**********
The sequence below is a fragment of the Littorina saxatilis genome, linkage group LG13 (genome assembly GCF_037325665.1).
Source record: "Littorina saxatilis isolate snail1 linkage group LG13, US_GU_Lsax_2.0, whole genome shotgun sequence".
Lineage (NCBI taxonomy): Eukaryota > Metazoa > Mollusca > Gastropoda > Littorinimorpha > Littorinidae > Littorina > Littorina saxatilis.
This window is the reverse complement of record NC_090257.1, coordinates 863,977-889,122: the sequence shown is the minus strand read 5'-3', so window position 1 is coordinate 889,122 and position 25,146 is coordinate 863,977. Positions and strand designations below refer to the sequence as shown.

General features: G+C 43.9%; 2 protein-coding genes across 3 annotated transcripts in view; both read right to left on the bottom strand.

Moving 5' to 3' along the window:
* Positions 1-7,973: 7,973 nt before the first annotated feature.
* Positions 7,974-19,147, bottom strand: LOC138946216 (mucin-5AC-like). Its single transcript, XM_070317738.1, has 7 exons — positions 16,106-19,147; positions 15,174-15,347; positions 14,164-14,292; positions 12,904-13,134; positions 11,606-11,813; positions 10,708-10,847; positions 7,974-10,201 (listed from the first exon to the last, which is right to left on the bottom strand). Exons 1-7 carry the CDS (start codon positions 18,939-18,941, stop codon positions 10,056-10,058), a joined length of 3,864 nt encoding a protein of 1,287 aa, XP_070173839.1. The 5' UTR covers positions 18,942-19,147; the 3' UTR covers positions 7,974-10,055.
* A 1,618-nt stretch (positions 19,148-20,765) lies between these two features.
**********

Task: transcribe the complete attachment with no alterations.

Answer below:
The sequence below is a fragment of the Littorina saxatilis genome, linkage group LG13 (genome assembly GCF_037325665.1).
Source record: "Littorina saxatilis isolate snail1 linkage group LG13, US_GU_Lsax_2.0, whole genome shotgun sequence".
Lineage (NCBI taxonomy): Eukaryota > Metazoa > Mollusca > Gastropoda > Littorinimorpha > Littorinidae > Littorina > Littorina saxatilis.
This window is the reverse complement of record NC_090257.1, coordinates 863,977-889,122: the sequence shown is the minus strand read 5'-3', so window position 1 is coordinate 889,122 and position 25,146 is coordinate 863,977. Positions and strand designations below refer to the sequence as shown.

General features: G+C 43.9%; 2 protein-coding genes across 3 annotated transcripts in view; both read right to left on the bottom strand.

Moving 5' to 3' along the window:
* Positions 1-7,973: 7,973 nt before the first annotated feature.
* Positions 7,974-19,147, bottom strand: LOC138946216 (mucin-5AC-like). Its single transcript, XM_070317738.1, has 7 exons — positions 16,106-19,147; positions 15,174-15,347; positions 14,164-14,292; positions 12,904-13,134; positions 11,606-11,813; positions 10,708-10,847; positions 7,974-10,201 (listed from the first exon to the last, which is right to left on the bottom strand). Exons 1-7 carry the CDS (start codon positions 18,939-18,941, stop codon positions 10,056-10,058), a joined length of 3,864 nt encoding a protein of 1,287 aa, XP_070173839.1. The 5' UTR covers positions 18,942-19,147; the 3' UTR covers positions 7,974-10,055.
* A 1,618-nt stretch (positions 19,148-20,765) lies between these two features.